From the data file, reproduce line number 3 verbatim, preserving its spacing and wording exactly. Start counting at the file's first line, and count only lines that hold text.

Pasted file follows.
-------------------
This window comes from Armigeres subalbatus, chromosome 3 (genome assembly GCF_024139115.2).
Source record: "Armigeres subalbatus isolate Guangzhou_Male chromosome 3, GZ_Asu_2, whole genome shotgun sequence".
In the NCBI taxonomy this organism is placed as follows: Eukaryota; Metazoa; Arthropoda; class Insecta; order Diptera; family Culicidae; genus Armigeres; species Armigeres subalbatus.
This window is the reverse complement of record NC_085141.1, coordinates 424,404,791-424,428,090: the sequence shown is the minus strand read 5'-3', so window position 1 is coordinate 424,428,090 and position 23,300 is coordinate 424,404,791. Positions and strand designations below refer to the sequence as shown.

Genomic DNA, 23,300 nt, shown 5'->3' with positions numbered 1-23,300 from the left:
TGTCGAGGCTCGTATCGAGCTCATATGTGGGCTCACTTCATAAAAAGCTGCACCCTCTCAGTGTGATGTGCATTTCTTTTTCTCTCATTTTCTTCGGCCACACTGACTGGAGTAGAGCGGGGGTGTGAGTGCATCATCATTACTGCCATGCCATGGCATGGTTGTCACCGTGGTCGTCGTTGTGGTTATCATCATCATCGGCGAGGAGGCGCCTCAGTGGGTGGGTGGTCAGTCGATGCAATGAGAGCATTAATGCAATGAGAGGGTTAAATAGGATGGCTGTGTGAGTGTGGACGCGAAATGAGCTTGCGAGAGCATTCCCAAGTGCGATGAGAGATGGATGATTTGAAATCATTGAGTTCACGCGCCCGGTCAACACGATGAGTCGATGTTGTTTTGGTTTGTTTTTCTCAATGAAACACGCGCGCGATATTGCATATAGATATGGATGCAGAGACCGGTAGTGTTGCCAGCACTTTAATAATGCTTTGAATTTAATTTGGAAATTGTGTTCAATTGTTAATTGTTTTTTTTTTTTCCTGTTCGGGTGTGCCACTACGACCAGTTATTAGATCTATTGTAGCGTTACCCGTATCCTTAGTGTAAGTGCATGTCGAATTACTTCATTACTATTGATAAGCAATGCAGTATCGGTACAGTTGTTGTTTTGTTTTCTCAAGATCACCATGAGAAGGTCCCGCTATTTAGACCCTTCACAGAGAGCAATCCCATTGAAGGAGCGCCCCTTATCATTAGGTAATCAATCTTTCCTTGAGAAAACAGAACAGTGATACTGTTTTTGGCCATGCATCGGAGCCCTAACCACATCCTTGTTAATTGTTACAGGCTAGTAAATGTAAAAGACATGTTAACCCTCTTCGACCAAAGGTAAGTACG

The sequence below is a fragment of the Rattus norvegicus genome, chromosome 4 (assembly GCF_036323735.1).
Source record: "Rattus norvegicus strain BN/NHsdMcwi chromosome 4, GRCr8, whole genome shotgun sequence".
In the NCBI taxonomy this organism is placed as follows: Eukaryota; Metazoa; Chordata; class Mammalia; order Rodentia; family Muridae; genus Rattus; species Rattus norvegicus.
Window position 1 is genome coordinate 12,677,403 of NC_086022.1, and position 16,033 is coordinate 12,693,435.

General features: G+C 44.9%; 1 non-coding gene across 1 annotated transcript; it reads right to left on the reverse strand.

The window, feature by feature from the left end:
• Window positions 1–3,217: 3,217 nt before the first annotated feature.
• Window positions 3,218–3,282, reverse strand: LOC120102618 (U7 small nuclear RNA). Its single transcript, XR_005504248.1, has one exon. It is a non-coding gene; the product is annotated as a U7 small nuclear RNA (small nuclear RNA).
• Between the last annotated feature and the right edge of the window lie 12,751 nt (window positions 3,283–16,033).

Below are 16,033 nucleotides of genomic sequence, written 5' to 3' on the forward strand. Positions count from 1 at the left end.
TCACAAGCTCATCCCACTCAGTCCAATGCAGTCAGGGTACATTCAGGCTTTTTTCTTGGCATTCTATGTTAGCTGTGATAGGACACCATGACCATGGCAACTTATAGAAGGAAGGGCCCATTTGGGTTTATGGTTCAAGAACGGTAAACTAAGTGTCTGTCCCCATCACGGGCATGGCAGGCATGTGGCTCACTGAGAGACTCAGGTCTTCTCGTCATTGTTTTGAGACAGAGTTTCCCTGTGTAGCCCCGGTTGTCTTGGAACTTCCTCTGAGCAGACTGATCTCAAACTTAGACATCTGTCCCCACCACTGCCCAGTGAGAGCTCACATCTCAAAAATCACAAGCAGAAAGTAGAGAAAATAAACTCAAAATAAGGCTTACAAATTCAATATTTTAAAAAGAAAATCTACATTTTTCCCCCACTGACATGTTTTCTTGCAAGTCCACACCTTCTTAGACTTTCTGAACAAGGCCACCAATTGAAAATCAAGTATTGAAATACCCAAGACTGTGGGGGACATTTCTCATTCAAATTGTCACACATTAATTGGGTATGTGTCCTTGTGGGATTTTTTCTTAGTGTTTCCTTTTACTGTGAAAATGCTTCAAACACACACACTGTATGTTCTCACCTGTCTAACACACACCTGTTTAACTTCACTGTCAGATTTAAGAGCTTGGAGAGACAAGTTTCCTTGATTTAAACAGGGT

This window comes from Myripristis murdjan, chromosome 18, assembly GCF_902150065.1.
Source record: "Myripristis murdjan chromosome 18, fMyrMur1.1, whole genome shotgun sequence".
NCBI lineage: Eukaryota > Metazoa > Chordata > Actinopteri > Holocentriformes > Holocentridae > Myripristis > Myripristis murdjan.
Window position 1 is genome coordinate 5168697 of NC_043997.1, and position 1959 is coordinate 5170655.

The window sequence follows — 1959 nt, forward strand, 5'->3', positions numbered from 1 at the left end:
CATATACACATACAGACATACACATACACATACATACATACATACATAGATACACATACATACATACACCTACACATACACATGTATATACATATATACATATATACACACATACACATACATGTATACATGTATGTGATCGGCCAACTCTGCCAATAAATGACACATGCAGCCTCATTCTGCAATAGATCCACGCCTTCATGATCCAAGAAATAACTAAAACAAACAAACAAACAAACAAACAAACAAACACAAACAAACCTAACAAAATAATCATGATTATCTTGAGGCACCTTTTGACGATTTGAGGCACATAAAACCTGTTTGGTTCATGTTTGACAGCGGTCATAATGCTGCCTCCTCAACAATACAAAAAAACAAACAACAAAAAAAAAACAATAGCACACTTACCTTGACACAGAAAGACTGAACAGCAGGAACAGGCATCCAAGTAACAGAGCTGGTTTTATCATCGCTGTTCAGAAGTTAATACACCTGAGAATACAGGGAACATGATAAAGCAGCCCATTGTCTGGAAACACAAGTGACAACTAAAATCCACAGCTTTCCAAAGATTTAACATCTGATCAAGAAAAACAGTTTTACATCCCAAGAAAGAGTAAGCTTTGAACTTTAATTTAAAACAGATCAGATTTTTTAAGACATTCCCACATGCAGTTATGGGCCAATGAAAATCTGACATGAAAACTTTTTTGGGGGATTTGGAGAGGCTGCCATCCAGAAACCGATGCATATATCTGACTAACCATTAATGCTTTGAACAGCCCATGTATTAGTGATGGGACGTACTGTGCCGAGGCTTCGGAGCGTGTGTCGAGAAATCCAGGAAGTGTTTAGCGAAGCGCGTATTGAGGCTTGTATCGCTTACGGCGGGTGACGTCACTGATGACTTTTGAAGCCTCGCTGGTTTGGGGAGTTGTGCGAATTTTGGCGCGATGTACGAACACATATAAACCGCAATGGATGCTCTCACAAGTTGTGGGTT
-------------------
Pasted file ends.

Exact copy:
In the NCBI taxonomy this organism is placed as follows: Eukaryota; Metazoa; Arthropoda; class Insecta; order Diptera; family Culicidae; genus Armigeres; species Armigeres subalbatus.